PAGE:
I think all in all I'm very much a California guy. I love the beach. I love the sun, and nature, I love just being out and about meeting people and hearing their different stories and their perspectives.  I read a lot about different religions and different viewpoints and I surround myself with many different types of people. I think over the years it has influenced my songs and my stories and my hooks and beats and the way that I blend many different genres into one thing - it’s all a byproduct of the many different places I've been and the many different people I've made friends with. I think we can be so set on being so different and standing out but really we are all so very much the same and the same things make our hearts beat and when you sort of get to that then I think you have the recipe. 

 

Over the years I've dabbled in so many different types of sounds because I love music and sound and the different ways of using it. I’ve worked with producers who have given it a polished pop feel, EDM DJ’s who gave my stories a dance club vibe, I've had a fiddler and an upright bass and gone more western from time-to-time. I love reggae and R&B and those were some of my favorite CD's growing up. I was in choir so I love harmonies and layers and the blend of many voices and one part of the song doing one thing and another part of the song doing something totally different. I love dancing, letting music get to your body, moving you to the spiritual. I think music is the one thing in the world that can really tear down walls, end the wars and disease and hunger and is one of the great gifts of life. The stories that people have passed down through the years through song is such a huge part of life that I love and the interconnectedness of all, and the forever that we are.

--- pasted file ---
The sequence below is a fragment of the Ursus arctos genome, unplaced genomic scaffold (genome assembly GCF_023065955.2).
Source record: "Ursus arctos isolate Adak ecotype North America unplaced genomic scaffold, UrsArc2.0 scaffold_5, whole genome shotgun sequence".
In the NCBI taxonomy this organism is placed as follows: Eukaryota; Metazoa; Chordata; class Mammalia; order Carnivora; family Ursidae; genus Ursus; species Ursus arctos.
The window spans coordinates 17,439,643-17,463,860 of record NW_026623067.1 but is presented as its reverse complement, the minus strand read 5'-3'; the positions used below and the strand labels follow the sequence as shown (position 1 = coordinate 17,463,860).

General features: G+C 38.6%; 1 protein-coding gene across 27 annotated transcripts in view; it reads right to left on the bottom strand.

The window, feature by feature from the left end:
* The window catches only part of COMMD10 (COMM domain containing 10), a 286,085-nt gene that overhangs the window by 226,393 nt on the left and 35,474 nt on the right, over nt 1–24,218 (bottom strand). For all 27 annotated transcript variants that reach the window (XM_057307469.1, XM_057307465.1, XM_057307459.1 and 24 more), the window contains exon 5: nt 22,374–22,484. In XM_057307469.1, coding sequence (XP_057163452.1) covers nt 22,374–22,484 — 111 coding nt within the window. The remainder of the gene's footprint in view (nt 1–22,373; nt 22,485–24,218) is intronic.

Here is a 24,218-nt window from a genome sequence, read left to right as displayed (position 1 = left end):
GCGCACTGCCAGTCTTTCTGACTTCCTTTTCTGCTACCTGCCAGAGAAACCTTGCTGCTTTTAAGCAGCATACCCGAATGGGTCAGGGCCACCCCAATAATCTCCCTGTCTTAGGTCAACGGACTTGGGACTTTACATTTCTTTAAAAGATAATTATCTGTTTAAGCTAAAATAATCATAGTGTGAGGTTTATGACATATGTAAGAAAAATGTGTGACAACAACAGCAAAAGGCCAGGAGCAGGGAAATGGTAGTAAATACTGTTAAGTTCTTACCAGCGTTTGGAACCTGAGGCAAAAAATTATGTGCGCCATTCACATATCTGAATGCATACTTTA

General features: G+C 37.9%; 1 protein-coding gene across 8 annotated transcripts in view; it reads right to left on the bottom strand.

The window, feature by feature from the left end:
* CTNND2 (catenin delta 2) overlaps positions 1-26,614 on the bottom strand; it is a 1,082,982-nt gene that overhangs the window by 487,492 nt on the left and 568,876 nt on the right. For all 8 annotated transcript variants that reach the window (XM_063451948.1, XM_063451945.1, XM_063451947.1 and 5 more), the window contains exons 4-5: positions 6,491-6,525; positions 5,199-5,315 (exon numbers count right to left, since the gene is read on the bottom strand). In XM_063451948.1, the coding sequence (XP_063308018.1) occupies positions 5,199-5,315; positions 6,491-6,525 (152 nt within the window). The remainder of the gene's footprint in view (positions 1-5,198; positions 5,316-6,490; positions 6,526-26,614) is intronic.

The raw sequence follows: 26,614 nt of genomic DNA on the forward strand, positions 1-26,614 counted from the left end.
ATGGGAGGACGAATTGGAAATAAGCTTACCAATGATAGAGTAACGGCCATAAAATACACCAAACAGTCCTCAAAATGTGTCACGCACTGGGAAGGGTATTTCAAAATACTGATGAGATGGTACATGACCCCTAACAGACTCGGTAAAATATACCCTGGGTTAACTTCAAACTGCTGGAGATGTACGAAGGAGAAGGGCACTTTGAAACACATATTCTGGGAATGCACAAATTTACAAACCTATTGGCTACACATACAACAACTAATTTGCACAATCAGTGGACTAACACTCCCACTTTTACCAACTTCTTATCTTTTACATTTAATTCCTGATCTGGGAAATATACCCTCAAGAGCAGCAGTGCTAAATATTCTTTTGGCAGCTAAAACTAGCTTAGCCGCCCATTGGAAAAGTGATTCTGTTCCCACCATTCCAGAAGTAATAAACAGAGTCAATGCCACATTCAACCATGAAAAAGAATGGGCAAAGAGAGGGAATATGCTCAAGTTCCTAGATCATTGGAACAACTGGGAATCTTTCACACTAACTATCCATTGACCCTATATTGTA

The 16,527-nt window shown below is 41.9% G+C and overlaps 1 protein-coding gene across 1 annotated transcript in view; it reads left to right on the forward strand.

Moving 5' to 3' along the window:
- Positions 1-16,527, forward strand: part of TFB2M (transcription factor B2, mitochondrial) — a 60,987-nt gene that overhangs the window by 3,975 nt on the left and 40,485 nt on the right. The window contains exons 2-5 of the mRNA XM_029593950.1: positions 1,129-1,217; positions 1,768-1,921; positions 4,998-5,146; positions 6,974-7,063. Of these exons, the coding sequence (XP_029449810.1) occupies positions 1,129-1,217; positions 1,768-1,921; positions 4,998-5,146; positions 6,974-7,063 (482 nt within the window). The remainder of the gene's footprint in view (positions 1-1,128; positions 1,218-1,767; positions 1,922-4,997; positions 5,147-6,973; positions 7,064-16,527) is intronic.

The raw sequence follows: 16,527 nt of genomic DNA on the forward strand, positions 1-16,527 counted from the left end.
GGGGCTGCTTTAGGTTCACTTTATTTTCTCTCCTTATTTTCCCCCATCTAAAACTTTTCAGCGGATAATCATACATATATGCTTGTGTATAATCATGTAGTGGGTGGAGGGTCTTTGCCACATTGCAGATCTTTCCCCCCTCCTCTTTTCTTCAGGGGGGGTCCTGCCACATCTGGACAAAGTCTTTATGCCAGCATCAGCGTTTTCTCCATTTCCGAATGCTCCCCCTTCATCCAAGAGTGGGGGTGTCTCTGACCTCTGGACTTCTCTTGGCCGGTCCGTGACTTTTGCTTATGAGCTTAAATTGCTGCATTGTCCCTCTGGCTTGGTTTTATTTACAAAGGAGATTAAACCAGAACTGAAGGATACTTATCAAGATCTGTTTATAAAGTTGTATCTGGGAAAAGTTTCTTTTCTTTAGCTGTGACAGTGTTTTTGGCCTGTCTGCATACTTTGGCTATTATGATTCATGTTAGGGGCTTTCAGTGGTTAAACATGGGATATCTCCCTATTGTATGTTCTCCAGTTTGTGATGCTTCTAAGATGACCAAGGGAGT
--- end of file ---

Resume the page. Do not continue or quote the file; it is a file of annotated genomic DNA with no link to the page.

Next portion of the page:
I've always been a songwriter and singer. I remember when I was very, very young making songs throughout the day, jingles, about anything and everything. I love musicals and I love the story telling aspect of country music, both of which were  big in my house. I started formally learning when I was six or seven, I had a guitar and a piano and I would just kind of noodle and figure things out for myself.  I took lessons for a little while but I wasn’t as passionate playing someone else's song. I wanted to tell my own stories and make my own music and so I began doing so around the time I was 8. I was into the music programs at school. I tried trumpet and trombone for a little while but was more focused on songwriting.

 

Around 8th grade I was introduced to someone who became my mentor. His name was Justin and he was very much into the reggae scene, an excellent guitarist and artist who exposed me to ideas I hadn't been exposed to yet.  He helped me pen a song and gave it a nice reggae vibe on guitar that my whole eighth-grade class sang later at our graduation. It was called “Friends Forever" and though I felt the title was a little bit cliché I kind of knew what I was doing and I knew it would be easy to sing-along to and it had a very happy go lucky rhythm and rhyme about it. 

LIVE

 
 
 

© 2019 by Jesse Sarvinski